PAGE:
TV Drug Pushers Include Media and Advertising Lobbyists

"Madison Avenue, facing growing legislative threats to one of the advertising industry's most lucrative categories, is stepping up the fight to protect its freedom to pitch prescription drugs directly to consumers. Drug companies, agencies and their media allies who have benefited handsomely from the flood of ads beat back one recent measure in the House of Representatives. ... The category of direct-to-consumer ads did not even exist until five years ago. Before 1997, broad curbs prevented pharmaceutical makers from mounting any significant


Media Back to "Shallowness, Celebrities and Pandering"

In the immediate aftermath of September 11, coverage of hard news skyrocketed and ratings went off the charts. Since then, however, "the networks are slipping back into their bad, old habits," which authors Leonard Downie and Robert Kaiser describe as "the shallowness, the obsessive attention to celebrities, and the pandering to advertisers that has crept in to news gathering during the last decade."


The Art of the Deal has posted a couple of clever spoofs regarding the current wave of corporate fraud scandals. One story reports, "the U.S. Supreme Court today ruled that corporate earnings statements should be protected as works of art, as they 'create something from nothing.'" Another states, "Band of Roving Chief Executives Spotted Miles from Mexican Border ...


Martha Stewart, Reform Mascot

Martha Stewart's involvement in insider trading allegations may finally ring in corporate reforms, according to Kevin McCauley at O'Dwyer's PR Daily. "The names of Dennis Kozlowski (Tyco), Bernie Ebbers (WorldCom), John Rigas (Adelphia Communications), Dave Komansky (Merrill Lynch) and Gary Winnick (Global Crossing) don't ring a bell to those who skip the financial pages when reading their morning papers," McCauley writes. "Martha Stewart. Ding dong. That's a bell-ringer. ...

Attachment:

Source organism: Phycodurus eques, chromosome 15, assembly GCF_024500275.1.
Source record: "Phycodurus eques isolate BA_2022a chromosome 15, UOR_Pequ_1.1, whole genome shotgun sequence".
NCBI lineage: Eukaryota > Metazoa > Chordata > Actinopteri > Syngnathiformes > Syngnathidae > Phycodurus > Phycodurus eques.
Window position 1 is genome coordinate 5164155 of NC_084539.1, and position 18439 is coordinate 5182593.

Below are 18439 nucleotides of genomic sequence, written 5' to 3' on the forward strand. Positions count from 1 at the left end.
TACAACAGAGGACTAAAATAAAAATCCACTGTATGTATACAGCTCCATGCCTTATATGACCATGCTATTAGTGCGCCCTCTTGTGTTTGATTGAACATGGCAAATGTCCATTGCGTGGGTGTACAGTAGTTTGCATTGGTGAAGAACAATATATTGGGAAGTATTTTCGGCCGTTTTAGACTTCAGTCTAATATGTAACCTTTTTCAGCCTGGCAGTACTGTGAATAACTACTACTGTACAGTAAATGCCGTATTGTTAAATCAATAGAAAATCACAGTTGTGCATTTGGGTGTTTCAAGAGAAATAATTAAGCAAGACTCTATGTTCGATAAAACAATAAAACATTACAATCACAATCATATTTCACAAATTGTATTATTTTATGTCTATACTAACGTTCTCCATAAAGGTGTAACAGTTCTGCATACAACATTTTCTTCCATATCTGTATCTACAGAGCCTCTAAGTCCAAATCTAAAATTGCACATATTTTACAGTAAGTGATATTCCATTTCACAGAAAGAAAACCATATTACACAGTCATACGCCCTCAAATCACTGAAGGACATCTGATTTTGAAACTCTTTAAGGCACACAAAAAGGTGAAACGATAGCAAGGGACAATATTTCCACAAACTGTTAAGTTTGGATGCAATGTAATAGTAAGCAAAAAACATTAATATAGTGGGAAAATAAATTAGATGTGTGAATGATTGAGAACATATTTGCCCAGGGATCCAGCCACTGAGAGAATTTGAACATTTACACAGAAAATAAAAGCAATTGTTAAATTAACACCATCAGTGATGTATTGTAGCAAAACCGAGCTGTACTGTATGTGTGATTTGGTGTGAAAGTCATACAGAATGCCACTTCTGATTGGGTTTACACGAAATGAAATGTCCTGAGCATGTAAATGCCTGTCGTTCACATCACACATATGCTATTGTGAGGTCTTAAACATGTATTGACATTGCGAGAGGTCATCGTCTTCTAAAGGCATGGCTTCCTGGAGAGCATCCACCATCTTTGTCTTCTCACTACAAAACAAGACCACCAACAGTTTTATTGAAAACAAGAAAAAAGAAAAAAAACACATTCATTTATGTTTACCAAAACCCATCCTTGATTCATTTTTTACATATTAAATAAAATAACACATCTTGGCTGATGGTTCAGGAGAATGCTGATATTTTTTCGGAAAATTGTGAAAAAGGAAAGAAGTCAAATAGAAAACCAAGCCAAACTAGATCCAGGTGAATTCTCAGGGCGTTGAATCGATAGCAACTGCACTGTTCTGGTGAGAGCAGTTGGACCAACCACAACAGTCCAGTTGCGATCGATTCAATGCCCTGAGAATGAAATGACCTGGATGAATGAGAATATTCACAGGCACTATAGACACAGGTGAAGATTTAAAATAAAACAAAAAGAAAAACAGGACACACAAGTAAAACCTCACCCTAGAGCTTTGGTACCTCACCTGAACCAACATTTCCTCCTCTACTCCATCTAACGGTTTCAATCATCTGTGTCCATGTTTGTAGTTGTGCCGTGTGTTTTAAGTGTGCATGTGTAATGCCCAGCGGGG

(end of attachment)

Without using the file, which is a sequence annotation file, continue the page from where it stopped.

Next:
WorldCom's Accounting Errors Too Big For PR

"We've believed from the start that the perception of these negative items has been overstated," PR Week reports WorldCom CEO John Sidgmore telling shareholders at the company's June 14 annual meeting. "We must convince customers, employees, and investors of that fact." Sidgmore, who took the CEO job in April, was referring to WorldCom's growing debts, stock price plunge, and recent layoffs.


System Failure: Ethical Meltdown Burns Wall Street

"Phony earnings, inflated revenues, conflicted Wall Street analysts, directors asleep at the switch--this isn't just a few bad apples we're talking about here," writes Fortune magazine. "This, my friends, is a systemic breakdown. Nearly every known check on corporate behavior--moral, regulatory, you name it--fell by the wayside, replaced by the stupendous greed that marked the end of the bubble. And that has created a crisis of investor confidence the likes of which hasn't been seen since--well, since the Great Depression." And the crisis hasn't even peaked yet.


Greed On the Rise, And So Is Ethical Puffery

"Greed and corruption have always lingered at the edges of Corporate America, from Civil War profiteers to inside-trading scandals of the '80s," observes Gary Strauss in USA Today. "Yet the new millennium has ushered in a wave of fraud, corporate malfeasance, investment scams, ethical lapses and conflicts of interest unprecedented in scope." Not coincidentally, more and more corporations are issuing feel-good reports about their achievements in the field of corporate social responsibility (CSR). According to the KPMG accounting firm, the number of U.S.


A Swedish Scientist on the Tobacco Payroll

Ragnar Rylander, a respected Swedish scientist, has been doing research on the connections between environmental tobacco smoke and lung disease, research that has been secretly funded by the tobacco company Philip Morris. Rylander has been accused of manipulating his studies to suit tobacco interests, and of thus partaking in a "scientific fraud without precedent."



Subscribe to Ethics